THERE was outrage back in May when the Bolzano museum of modern art in Italy acquired a sculpture by the late German artist Martin Kippenberger depicting a frog on a cross.
Local bishop Wilhelm Egger moaned:
The crucified frog has shocked many visitors and has hurt their religious feelings. Even if this was not the intention of the artist or the Museion, there is a law in place that says religious feelings should be respected.
Today the symbols of Christian faith are often held in contempt, and an exhibition of works like this one does not help to create peace between cultures and religions.
This weekend the row intensified when it was announced that the Pope was is taking a summer break in the mountains of northern Italy at a location close to the Museum – and for that reason Catholics are demanding that the piece, part of Kippenberger’s Fred the Frog series should be removed forthwith.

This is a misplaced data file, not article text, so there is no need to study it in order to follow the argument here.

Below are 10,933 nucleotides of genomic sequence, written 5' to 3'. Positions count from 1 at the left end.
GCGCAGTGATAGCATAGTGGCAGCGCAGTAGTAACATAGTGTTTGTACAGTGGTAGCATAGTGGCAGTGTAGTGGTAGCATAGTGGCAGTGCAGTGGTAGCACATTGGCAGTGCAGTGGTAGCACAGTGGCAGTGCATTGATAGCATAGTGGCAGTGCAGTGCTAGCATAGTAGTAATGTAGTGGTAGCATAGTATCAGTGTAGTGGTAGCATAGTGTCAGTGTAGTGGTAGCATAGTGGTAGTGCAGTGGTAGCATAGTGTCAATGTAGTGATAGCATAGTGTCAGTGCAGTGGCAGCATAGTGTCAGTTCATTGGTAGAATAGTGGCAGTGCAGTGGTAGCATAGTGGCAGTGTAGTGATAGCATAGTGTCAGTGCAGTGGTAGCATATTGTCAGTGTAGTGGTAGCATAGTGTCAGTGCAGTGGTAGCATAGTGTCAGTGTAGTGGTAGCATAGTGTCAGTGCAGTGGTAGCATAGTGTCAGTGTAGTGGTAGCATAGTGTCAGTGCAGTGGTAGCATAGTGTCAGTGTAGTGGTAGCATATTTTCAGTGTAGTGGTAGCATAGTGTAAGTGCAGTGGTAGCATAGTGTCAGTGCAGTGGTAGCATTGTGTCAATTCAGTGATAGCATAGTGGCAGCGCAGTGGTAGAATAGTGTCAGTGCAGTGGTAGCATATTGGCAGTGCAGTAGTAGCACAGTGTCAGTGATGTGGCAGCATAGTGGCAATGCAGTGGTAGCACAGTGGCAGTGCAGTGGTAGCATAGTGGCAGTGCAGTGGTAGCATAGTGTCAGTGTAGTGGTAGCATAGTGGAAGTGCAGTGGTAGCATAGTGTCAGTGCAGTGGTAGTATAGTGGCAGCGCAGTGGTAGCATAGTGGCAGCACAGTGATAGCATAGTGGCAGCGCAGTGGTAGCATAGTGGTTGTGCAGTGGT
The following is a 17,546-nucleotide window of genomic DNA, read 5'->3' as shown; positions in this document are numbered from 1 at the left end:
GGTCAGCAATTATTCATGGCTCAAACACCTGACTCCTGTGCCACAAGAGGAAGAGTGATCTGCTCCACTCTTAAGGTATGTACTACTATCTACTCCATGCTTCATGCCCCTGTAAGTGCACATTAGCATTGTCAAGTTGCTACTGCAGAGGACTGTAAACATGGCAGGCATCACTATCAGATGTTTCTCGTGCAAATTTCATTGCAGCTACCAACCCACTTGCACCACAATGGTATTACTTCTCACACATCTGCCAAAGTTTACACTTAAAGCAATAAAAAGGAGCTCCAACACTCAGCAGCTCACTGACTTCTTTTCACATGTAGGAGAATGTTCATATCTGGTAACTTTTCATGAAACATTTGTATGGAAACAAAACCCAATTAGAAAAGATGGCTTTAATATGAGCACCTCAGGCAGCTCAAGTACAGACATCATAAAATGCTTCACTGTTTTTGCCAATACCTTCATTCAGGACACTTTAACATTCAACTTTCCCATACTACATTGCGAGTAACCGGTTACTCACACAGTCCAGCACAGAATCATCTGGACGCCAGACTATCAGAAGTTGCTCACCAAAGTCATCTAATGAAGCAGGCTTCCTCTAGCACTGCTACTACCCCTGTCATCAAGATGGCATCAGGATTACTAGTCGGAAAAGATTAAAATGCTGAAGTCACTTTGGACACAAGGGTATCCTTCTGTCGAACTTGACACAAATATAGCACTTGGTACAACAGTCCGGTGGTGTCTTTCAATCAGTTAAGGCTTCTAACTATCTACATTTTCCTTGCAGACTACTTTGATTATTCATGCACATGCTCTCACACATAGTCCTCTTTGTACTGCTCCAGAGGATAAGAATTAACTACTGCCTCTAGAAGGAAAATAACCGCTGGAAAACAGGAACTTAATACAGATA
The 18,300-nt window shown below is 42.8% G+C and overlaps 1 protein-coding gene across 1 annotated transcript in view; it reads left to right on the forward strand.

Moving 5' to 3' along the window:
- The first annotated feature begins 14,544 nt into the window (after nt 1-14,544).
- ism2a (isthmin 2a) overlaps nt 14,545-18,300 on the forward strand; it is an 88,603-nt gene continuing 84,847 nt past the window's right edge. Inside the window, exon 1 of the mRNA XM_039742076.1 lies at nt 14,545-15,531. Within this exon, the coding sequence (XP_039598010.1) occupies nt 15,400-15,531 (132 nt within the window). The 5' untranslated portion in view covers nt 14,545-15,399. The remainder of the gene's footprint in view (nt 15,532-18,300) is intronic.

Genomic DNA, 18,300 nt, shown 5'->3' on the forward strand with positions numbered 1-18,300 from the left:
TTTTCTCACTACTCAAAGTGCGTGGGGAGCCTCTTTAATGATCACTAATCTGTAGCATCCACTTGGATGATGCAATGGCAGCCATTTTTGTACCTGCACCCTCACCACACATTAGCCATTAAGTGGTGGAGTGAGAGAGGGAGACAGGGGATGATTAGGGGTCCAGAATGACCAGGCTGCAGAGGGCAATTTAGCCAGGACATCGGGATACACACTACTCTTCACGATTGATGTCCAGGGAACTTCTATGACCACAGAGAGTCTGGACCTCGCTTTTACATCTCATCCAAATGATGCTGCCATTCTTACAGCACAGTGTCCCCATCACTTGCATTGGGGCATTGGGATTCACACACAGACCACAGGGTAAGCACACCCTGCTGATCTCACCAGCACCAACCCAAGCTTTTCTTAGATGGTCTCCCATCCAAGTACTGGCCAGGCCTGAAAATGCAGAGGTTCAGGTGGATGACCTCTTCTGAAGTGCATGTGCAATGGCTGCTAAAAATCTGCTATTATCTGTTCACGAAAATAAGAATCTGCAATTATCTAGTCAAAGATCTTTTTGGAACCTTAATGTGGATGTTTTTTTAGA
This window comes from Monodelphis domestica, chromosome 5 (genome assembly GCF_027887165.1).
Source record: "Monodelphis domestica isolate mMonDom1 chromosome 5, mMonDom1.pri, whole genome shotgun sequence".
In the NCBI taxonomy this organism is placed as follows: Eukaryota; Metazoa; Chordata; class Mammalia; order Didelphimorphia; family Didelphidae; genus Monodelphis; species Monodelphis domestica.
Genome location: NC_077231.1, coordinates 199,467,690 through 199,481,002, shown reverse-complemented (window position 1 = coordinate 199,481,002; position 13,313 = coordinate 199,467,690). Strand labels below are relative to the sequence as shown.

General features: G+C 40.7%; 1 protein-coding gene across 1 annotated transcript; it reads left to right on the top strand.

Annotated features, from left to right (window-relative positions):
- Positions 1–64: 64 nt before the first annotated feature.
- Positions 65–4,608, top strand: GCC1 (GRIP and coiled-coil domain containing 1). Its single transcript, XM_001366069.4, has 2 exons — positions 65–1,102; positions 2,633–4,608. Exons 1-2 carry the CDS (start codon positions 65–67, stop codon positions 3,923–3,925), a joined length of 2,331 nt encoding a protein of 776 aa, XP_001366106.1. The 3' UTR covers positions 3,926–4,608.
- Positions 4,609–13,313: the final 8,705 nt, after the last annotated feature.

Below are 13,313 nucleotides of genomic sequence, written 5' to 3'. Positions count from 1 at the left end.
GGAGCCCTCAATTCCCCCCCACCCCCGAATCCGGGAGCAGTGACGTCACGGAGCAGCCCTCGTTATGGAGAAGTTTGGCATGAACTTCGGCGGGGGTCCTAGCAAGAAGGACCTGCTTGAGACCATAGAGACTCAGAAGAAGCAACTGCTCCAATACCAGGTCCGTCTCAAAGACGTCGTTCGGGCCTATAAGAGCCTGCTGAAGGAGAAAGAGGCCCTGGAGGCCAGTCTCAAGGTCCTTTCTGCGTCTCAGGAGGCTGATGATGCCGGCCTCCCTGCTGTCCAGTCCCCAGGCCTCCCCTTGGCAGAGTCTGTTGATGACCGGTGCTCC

According to The Times, local Catholics have complained to the police that the work, depicting a warty, pop-eyed amphibian nailed to a cross with a frothing mug of beer in one hand and an egg in the other, is a “public obscenity
The Union for South Tyrol, a separatist group, said it had collected 10,000 signatures for a petition demanding the removal of the crucified frog. Franz Pahl, the president of Trentino-Alto Adige regional council, has even gone on hunger strike in protest over the exhibit.
No frogs’ legs for him, then.
Under pressure from Monsignor Wilhelm Egger, Bishop of Bolzano and Bressanone, the museum curators moved the frog from the museum entrance to the third floor, but have so far refused to remove it altogether. They said the work was not an attack on Christianity but rather a reflection of the artist’s “state of profound crisis” at the time he created it.
Two years ago the Bolzano museum hit the headlines by displaying a work of art consisting of a toilet flushing to the accompaniment of Italy’s national anthem.
Meanwhile, Mediawatchwatch has revealed that British Christian, Emily Mapfuwa, is bringing a private prosecution against the Baltic Gallery in Gateshead, which exhibited Terence Koh’s Jesus with a hard-on.
Legal documents reveal that the charges are that the gallery offended public decency and breached Section 5 of the Public Order Act 1986. The first hearing is due in September.